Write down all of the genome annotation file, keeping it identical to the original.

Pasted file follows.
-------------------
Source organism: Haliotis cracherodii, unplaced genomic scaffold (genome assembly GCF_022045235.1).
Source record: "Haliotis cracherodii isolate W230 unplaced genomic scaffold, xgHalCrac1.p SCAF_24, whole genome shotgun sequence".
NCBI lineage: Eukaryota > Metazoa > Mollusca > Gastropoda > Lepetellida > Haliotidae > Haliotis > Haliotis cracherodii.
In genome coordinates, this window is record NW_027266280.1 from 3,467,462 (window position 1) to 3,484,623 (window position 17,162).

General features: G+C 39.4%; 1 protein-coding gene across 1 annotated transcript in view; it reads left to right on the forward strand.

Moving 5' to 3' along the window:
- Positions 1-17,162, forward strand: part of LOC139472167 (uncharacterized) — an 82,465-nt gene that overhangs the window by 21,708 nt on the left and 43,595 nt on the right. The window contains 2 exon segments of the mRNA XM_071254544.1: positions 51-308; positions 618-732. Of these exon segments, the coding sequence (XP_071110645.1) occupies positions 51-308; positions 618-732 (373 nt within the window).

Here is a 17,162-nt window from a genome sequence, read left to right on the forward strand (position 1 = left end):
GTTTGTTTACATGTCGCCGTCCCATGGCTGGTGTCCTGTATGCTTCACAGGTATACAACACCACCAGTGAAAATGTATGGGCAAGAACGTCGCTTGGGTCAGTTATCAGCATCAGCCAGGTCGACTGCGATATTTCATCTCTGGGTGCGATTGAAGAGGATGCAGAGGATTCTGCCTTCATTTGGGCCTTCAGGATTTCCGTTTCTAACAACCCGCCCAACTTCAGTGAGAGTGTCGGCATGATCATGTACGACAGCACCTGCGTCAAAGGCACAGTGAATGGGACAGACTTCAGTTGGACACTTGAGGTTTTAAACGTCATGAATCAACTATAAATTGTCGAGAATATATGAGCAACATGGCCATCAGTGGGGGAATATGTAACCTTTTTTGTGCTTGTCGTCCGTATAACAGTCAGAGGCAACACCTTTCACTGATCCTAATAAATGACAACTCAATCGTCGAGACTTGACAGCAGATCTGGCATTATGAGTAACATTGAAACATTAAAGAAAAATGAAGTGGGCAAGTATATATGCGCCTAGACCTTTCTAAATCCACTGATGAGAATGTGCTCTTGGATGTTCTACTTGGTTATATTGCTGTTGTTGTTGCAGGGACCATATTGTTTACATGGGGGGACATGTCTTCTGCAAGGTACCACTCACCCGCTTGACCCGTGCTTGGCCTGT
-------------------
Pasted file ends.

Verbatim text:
Source organism: Haliotis cracherodii, unplaced genomic scaffold (genome assembly GCF_022045235.1).
Source record: "Haliotis cracherodii isolate W230 unplaced genomic scaffold, xgHalCrac1.p SCAF_24, whole genome shotgun sequence".
NCBI lineage: Eukaryota > Metazoa > Mollusca > Gastropoda > Lepetellida > Haliotidae > Haliotis > Haliotis cracherodii.
In genome coordinates, this window is record NW_027266280.1 from 3,467,462 (window position 1) to 3,484,623 (window position 17,162).

General features: G+C 39.4%; 1 protein-coding gene across 1 annotated transcript in view; it reads left to right on the forward strand.

Moving 5' to 3' along the window:
- Positions 1-17,162, forward strand: part of LOC139472167 (uncharacterized) — an 82,465-nt gene that overhangs the window by 21,708 nt on the left and 43,595 nt on the right. The window contains 2 exon segments of the mRNA XM_071254544.1: positions 51-308; positions 618-732. Of these exon segments, the coding sequence (XP_071110645.1) occupies positions 51-308; positions 618-732 (373 nt within the window).

Here is a 17,162-nt window from a genome sequence, read left to right on the forward strand (position 1 = left end):
GTTTGTTTACATGTCGCCGTCCCATGGCTGGTGTCCTGTATGCTTCACAGGTATACAACACCACCAGTGAAAATGTATGGGCAAGAACGTCGCTTGGGTCAGTTATCAGCATCAGCCAGGTCGACTGCGATATTTCATCTCTGGGTGCGATTGAAGAGGATGCAGAGGATTCTGCCTTCATTTGGGCCTTCAGGATTTCCGTTTCTAACAACCCGCCCAACTTCAGTGAGAGTGTCGGCATGATCATGTACGACAGCACCTGCGTCAAAGGCACAGTGAATGGGACAGACTTCAGTTGGACACTTGAGGTTTTAAACGTCATGAATCAACTATAAATTGTCGAGAATATATGAGCAACATGGCCATCAGTGGGGGAATATGTAACCTTTTTTGTGCTTGTCGTCCGTATAACAGTCAGAGGCAACACCTTTCACTGATCCTAATAAATGACAACTCAATCGTCGAGACTTGACAGCAGATCTGGCATTATGAGTAACATTGAAACATTAAAGAAAAATGAAGTGGGCAAGTATATATGCGCCTAGACCTTTCTAAATCCACTGATGAGAATGTGCTCTTGGATGTTCTACTTGGTTATATTGCTGTTGTTGTTGCAGGGACCATATTGTTTACATGGGGGGACATGTCTTCTGCAAGGTACCACTCACCCGCTTGACCCGTGCTTGGCCTGT